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Police May Have Ignored Seatbelt Policy With Freddie Gray

BALTIMORE (WJZ) – Protests continue over the death of Freddie Gray, as several investigations are underway into exactly when and how he suffered a severed spinal column.

Derek Valcourt has the new information on several investigations underway.

Protestors continue to take their message to the streets, in some cases walking in traffic, effectively shutting down some busy roads at the height of rush hour.

Crowds growing so large, Governor Larry Hogan agreed to send state troopers to help city police manage the situation.

"Still, the front line will be the Baltimore City police, but the state will be backing them up and providing assistance as needed," the governor said.

Those protestors are demanding answers:

How and when did 25-year-old Freddie Gray receive the severe spine and neck injuries that led to his eventual death one week after his arrest was captured by witness cell phone cameras?

According to a lawyer for the officer's union, The Associated Press reports, Gray wasn't strapped in with a seat belt.

Failing to belt an inmate would violate a policy on handling detainees issued by their own department just nine days prior.

The document, released by a police department spokesman, states that officers should "ensure the safety of the detainee" and that "all passengers, regardless of age and location, shall be restrained by seat belts or other authorized restraining devices."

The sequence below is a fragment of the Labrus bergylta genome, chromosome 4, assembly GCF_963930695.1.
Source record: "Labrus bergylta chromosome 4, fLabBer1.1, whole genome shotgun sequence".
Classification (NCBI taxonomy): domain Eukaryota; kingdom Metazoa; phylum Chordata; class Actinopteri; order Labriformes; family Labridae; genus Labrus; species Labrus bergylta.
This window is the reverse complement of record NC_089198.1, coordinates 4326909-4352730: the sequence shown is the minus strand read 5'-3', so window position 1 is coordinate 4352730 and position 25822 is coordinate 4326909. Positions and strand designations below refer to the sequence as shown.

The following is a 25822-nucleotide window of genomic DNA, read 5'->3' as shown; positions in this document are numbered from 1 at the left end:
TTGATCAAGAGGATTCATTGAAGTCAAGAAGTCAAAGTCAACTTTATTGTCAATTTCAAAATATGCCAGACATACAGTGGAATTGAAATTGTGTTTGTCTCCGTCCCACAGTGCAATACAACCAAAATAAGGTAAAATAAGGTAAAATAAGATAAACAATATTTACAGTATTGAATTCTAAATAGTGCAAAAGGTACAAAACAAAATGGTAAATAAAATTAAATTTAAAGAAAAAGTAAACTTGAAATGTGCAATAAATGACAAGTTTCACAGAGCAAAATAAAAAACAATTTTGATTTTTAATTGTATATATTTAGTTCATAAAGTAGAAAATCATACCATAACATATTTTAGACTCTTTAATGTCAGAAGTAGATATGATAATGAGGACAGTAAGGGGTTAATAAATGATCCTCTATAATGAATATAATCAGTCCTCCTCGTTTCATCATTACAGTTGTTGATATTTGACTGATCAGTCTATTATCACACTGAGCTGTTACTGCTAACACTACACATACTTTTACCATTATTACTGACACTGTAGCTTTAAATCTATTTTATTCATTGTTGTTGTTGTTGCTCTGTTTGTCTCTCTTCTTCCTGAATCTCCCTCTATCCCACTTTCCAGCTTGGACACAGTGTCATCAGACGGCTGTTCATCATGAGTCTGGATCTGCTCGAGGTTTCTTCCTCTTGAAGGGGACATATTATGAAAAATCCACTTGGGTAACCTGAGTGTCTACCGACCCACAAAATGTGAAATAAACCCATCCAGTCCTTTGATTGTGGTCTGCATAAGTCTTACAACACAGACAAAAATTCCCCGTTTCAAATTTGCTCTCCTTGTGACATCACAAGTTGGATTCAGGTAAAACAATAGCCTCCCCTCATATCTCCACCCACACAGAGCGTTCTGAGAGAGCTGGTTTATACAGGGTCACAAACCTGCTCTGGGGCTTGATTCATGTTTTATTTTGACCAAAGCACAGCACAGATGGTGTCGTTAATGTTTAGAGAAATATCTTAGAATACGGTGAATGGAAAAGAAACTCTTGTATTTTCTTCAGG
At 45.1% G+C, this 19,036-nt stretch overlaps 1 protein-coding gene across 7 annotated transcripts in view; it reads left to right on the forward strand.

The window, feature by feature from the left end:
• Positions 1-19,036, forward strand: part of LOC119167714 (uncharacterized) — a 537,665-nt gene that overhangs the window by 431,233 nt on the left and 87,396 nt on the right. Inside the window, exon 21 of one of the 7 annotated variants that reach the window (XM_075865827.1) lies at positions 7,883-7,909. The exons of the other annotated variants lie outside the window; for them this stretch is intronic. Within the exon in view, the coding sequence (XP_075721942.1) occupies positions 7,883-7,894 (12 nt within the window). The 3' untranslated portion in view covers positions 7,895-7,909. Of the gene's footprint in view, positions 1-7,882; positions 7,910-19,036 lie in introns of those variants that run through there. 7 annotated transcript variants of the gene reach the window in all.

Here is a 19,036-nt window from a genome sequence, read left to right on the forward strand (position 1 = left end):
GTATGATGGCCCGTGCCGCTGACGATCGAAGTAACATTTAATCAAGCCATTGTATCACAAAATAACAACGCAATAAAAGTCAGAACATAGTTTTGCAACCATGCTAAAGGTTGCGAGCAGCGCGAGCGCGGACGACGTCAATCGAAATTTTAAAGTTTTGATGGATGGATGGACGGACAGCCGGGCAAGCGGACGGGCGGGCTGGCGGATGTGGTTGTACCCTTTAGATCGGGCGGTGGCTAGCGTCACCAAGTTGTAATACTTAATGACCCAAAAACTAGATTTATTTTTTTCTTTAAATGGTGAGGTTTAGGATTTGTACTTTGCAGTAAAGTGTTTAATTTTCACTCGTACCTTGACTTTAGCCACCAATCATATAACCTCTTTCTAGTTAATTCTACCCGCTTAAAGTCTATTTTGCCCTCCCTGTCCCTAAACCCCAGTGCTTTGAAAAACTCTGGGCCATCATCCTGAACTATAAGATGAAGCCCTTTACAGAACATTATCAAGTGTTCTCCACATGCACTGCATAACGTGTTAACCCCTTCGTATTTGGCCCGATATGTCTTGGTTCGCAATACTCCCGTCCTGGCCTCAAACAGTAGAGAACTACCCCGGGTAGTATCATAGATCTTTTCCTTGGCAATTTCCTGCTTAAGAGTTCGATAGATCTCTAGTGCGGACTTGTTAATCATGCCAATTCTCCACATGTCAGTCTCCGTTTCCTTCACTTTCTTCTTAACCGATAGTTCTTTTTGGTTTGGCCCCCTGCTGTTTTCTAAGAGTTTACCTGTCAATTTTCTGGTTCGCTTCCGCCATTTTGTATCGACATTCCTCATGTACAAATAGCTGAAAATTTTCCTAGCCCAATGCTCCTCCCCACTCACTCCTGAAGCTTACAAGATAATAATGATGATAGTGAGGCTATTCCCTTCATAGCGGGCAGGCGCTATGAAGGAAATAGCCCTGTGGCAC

Assistant Police Commissioner Jerry Rodriguez said Gray was secured by "leg irons" after he became agitated during the trip, but the department hasn't said whether he was left otherwise unsecured, as Attorney Michael Davey, who represents at least one of the officers under investigation, told The Associated Press.

Davey acknowledged that department policy requires seatbelts, but said "policy is policy, practice is something else," particularly if a prisoner is combative.

"It is not always possible or safe for officers to enter the rear of those transport vans that are very small, and this one was very small," Davey said.

That April 3rd policy, updating a 1997 policy that also required detainees to be secured, is standard nationwide, said Robert Stewart, a former police chief who consults with departments and the Department of Justice on procedures the use of force. Stewart said strapping them in with seatbelts is "not the Torah," but should be adhered to whenever feasible.

The Department of Justice is now launching its own investigation, in addition to investigations by city police and an independent investigation by the Baltimore City State's Attorney's Office.

The police commissioner says his investigators will turn over their findings by Friday, May 1.

The following day, May 2, protestors plan another demonstration, and now they're asking for outside help.

"We are putting out a national call for people across the country to come to Baltimore to be here at this corner to stand in solidarity with the people of Baltimore," said Karen Black, Peoples Power Assembly.

The Southern Christian Leadership Conference has already called for the officers involved in Gray's case to be charged with murder.

Now they've asked Private Investigator Terrance Jones to look into the case as well.

"My investigation is going to be fair, it's going to be impartial, it's going to be objective," Jones said.

A funeral for Freddie Gray is set for Monday.

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